Halloween Week – Dead Man’s Hole

This post originally appeared on I Read Odd Books

Up US 281 in Marble Falls, TX, there is a site called Dead Man’s Hole. Dead Man’s Hole is a natural limestone cave many ghost hunters insist is very haunted.

It’s hard to rattle me and I self-identify as a skeptic.  But even as I maintain that I am a skeptic, I have had strange experiences that I cannot fully explain.  Some of those experiences involve what I call wrong places.  A wrong place, simply enough, is a place wherein you feel something is not right.  It’s a place where you feel uneasy and you don’t know why. If you probe your feelings long enough, you may find an answer that explains your uneasiness. The human mind perceives more than we process on a conscious level and sometimes our subconscious filters just enough to give us valid information that we may attribute to unseen sources, like the paranormal.  I tend to think that was at play during my visit at Dead Man’s Hole, but, regardless the reason, Dead Man’s Hole is a wrong place.  It is a place where so much human misery played out that even without any sort of paranormal interpretation many may feel uneasy here.  The last time I was there I became so unnerved I likely will never return. I hope that despite the fact I was there during the brightness of the summer that the creepy nature of the place will show up in the pics.

The historical marker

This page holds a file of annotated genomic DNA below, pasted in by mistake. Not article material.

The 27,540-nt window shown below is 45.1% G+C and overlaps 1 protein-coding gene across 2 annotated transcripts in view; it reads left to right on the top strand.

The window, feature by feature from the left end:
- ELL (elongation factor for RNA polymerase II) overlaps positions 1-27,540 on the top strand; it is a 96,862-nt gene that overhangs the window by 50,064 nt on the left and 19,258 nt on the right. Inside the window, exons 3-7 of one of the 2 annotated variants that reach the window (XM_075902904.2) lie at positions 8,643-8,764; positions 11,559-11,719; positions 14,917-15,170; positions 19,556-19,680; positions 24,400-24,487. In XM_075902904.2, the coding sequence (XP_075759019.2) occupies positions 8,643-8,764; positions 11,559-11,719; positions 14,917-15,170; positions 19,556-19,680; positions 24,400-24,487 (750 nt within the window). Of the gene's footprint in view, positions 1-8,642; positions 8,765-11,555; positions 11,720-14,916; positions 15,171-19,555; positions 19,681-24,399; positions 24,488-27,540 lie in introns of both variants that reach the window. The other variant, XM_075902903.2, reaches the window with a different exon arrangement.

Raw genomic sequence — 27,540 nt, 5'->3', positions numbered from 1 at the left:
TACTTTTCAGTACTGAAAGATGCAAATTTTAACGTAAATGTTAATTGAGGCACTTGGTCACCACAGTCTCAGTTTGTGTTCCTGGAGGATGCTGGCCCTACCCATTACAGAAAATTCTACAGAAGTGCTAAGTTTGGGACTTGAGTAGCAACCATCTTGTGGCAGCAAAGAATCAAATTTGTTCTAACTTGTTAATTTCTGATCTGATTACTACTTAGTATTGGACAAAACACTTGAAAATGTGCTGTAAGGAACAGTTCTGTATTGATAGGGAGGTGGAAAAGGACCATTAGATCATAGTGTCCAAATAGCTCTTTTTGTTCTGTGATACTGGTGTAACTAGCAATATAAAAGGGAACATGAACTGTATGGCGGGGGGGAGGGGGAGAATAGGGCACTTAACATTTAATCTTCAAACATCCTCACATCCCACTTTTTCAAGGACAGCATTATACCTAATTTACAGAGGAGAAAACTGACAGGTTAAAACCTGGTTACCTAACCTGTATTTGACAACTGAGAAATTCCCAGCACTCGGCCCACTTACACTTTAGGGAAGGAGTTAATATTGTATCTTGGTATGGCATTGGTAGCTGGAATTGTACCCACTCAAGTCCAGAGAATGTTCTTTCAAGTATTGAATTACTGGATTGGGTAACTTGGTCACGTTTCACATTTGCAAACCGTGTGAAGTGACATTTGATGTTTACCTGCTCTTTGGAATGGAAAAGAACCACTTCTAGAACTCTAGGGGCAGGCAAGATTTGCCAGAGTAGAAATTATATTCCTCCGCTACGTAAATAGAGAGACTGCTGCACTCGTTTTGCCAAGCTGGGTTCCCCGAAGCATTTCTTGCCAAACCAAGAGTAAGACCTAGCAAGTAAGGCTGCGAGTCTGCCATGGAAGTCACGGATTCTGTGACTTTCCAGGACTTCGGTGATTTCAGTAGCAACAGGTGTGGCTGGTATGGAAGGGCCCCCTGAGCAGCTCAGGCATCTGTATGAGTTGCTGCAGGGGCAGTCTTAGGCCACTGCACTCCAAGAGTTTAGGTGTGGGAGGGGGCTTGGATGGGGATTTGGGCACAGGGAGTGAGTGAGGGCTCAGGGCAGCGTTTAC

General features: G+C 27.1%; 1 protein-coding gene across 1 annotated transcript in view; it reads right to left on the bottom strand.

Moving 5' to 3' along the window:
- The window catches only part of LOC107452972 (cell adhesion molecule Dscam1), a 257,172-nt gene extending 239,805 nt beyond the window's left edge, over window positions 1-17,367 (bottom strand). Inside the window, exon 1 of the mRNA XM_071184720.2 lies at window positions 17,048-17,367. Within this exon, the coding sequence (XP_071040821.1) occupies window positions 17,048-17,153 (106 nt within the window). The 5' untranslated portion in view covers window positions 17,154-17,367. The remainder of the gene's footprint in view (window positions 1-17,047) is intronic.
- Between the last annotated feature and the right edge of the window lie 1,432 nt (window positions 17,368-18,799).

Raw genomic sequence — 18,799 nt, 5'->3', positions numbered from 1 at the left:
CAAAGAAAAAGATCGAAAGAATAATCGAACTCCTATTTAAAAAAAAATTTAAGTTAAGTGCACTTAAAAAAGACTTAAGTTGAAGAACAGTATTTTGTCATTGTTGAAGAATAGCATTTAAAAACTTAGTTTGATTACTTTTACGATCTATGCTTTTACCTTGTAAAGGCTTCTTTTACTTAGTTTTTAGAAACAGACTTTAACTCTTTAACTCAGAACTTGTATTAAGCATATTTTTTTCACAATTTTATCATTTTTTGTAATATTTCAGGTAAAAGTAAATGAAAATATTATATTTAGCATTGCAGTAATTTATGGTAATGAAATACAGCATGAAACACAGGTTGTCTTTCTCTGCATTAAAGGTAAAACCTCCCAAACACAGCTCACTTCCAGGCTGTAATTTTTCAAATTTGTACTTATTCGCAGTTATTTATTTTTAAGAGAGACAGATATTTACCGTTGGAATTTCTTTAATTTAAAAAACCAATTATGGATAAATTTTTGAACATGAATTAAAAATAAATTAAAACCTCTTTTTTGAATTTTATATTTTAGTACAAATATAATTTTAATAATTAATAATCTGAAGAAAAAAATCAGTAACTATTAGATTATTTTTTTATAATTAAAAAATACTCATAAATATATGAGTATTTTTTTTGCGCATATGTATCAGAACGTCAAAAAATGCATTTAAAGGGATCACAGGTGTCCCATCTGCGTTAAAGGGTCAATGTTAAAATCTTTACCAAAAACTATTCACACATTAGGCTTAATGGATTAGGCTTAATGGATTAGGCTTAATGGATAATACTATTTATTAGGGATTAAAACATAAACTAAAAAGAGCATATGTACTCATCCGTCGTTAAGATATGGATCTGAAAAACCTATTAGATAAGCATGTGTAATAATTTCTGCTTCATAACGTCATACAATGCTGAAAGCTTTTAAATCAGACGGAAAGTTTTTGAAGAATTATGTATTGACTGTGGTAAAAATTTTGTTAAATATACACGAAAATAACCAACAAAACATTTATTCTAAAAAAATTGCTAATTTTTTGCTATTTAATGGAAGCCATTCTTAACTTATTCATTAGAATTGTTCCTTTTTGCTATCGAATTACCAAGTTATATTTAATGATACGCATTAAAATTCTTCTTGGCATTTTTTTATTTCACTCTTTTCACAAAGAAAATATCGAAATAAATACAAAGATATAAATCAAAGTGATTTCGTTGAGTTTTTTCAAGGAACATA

According to the Historical Marker on the site, an entomologist called Ferdinand Lueders discovered the hole, presumably in the course of searching out insects, but it was not until the Civil War that the cave gained it’s ghostly and ghastly reputation. The cave is quite deep, probably around 155 feet down, and is now capped to prevent accidents and, one suspects, potential vandalism.

View of the hole
During the Civil War, it is believed that up to 17 men, most of whom had pro-Union sympathies, were hanged to death on an oak tree that used to hover over the hole, then cut down, their bodies dumped unceremoniously into the cave. As the marker above says, evidently there was once an oak tree that sported rope marks from the hangings, but these features certainly were not in evidence when I took these pictures. None of the trees near the hole looked strong enough to use for a lynching.

The hole itself
Closer look at the hole. Some people report smelling offensive odors coming out of the hole, but I didn’t experience any smells at all. I presume the offensive smells are a result of the natural gases found in the cave.

"Occult" symbols